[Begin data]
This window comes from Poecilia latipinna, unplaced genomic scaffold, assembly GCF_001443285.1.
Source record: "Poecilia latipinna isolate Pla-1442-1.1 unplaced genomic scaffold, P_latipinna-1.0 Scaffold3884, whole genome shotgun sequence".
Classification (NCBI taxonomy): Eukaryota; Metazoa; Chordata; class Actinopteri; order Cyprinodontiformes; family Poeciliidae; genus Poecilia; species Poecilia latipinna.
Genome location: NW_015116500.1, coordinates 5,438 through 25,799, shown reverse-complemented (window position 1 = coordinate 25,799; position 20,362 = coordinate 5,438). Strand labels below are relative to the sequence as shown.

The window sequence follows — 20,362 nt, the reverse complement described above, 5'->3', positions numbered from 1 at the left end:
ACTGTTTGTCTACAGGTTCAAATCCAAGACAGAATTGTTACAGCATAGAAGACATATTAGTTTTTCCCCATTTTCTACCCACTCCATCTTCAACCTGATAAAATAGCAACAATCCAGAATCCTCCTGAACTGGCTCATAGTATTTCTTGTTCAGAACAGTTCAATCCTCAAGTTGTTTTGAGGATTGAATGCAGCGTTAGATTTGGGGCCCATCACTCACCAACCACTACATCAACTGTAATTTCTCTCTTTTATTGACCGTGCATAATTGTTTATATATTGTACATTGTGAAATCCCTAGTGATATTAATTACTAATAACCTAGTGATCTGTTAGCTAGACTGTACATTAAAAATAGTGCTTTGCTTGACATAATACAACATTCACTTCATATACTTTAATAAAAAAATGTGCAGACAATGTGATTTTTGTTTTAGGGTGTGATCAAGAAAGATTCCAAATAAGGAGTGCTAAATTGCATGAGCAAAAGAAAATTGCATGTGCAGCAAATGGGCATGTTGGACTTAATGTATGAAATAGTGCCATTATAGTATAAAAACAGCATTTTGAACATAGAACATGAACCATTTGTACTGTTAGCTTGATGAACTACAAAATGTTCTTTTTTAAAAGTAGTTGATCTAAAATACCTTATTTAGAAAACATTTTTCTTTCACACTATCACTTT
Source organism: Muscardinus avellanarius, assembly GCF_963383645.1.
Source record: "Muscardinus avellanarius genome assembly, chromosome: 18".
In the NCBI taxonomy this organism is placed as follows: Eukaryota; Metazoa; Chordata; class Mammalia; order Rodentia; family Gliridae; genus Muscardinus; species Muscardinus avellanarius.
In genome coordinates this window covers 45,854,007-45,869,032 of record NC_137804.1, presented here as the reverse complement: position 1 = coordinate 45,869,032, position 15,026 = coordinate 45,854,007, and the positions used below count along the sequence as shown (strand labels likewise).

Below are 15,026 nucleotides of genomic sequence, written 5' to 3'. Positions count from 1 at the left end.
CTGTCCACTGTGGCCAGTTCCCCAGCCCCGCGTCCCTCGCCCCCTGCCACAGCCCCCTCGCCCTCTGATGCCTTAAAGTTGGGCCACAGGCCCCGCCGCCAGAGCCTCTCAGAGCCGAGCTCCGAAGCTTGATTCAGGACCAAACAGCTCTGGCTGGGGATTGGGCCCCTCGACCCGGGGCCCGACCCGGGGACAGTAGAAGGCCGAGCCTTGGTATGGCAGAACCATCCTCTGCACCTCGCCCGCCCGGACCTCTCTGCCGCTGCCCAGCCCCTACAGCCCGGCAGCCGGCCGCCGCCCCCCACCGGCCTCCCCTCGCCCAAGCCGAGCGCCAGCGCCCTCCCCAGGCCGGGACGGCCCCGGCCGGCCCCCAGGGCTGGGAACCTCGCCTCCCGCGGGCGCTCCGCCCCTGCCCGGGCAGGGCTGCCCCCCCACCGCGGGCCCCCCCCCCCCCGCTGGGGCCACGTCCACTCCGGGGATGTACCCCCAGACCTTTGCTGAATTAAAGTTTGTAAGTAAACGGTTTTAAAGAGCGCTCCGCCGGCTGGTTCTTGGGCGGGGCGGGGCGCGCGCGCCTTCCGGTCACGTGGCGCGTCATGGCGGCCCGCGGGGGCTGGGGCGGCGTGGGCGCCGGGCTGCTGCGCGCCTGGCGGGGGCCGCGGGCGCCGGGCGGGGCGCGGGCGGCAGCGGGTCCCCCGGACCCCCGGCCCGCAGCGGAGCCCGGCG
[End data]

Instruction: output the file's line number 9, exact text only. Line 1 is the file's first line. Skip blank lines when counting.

In the NCBI taxonomy this organism is placed as follows: Eukaryota; Metazoa; Chordata; class Mammalia; order Rodentia; family Gliridae; genus Muscardinus; species Muscardinus avellanarius.